In umbral notation and maneuvers, it's quite simple. With an obvious change of notation, let the Stirling polynomials of the first kind (a binomial Sheffer sequence of polynomials in the hybrid umbral-finite operator calculus) be denoted by

$(ST1.(x))^n = ST1_n(x) = \sum_{k=0}^n ST1_{n,k}x^k$

and similarly for the binomial Sheffer polynomials $ST2_n(x).$

The e.g.f.s are

$$e^{x\ln(t+1)} = e^{ST1.(x)t}$$

and

$$e^{x(e^t-1)} = e^{ST2.(x)t}.$$

Then umbral composition gives

$$e^{ST2.(ST1.(x))t} = e^{ST1.(x)(e^t-1)} = e^{x\ln[1+(e^t-1)]} = e^{xt},$$

and, of course,

$$e^{ST1.(ST2.(x))t} = e^{ST2.(x)(\ln(1+t))} = e^{x[e^{\ln(1+t)}-1]} = e^{xt},$$

implying that the two polynomial sequences form an umbral compositional inverse pair, i.e.,

$$ST2_n(ST1.(x))= x^n = ST1_n(ST2.(x))$$

In terms of the pair of lower triangular matrices of coefficients of the two sequences, this implies the pair of matrices is an inverse pair.

The diff op reps of the two binomial Sheffer sequences are

$$ST2_n(:xD:) = (xD)^n$$

and

$$ST1_n(xD) = :xD:^n = x^nD^n,$$

where $:xD:^k = x^kD^k$ by definition with $D = \partial_x$. Then we have the diff op equivalent of the umbrally compositional inverse relation:

$$ST2_n(:xD:) = ST2_n(ST1.(xD)) = (xD)^n$$

and

$$ST1_n(xD) = ST1_n(ST2.(:xD:)) = :xD:^n.$$

The e.g.f.s follow from the conjugation $Ad_{e^{-x}}$ as

$$e^{ST2.(x)t} = e^{-x} e^{ST2(:xD:)t}e^x = e^{-x} e^{txD}e^x =e^{-x}\sum_{n\geq 0} e^{tn}\frac{x^n}{n!} = e^{x(e^t-1)}$$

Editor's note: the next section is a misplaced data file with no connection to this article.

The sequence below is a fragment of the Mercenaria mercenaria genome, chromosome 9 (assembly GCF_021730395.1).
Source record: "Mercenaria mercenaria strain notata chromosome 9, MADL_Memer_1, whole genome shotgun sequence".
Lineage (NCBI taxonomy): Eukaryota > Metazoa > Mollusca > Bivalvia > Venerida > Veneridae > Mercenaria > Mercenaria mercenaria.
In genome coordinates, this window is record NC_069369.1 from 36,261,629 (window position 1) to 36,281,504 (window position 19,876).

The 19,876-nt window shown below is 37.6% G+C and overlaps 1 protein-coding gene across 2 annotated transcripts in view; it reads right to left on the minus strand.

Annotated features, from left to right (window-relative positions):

and from $Ad_{x^{-y}}$ as

$$e^{ST1.(y)t} = x^{-y} e^{ST1.(xD)t}x^y = x^{-y} e^{t:xD:}x^y =\sum_{n\geq 0} \binom{y}{n}t^n = (1+t)^y = e^{y\ln(1+t)}.$$

In addition, the lowering ops defined for any Sheffer polynomial sequence $P_n(x)$ by

$$L_P P_n(x) = n \; P_{n-1}(x)$$

are given by the inverse functions in the arguments of the e.g.f.s as

$$L_{ST1} = e^{D}-1$$

and

$$L_{ST2} = \ln(1+D).$$

If we go one step further and define the finite difference operator

$$\delta_x = e^{\partial_x}-1 = L_{ST1},$$

then

$$\partial_x = \ln(1 + \delta_x),$$

and we have an entre into the finite difference calculus with reps of the (Heaviside fractional) differ-integral calculus and the Appell Sheffer Bernoull polynomials and function (essentially the Hurwitz zeta function) along with their umbral inverses with their connections to the Bernoulli-Todd-Hirzebruch operator and class, exact Euler-MacLaurin series, volumes of lattice polytopes, the BCH theorem, and more via the ops

$$ \frac{\partial_x}{\delta_x} = \frac{\partial_x}{e^{\partial_x}-1} =
\frac{\ln(1+\delta_x)}{\delta_x}$$

and their multiplicative inverse ops

$$ \frac{\delta_x}{\partial_x} = \frac{e^{\partial_x}-1}{\partial_x} = \frac{\delta_x}{\ln(1+\delta_x)}.$$

signedStirling numbers of the 1st kind, whereas $c(n,k)=|s(n,k)|$ is used for their absolute values. For instance, this is what Wikipedia uses: en.wikipedia.org/wiki/Stirling_number $\endgroup$7more comments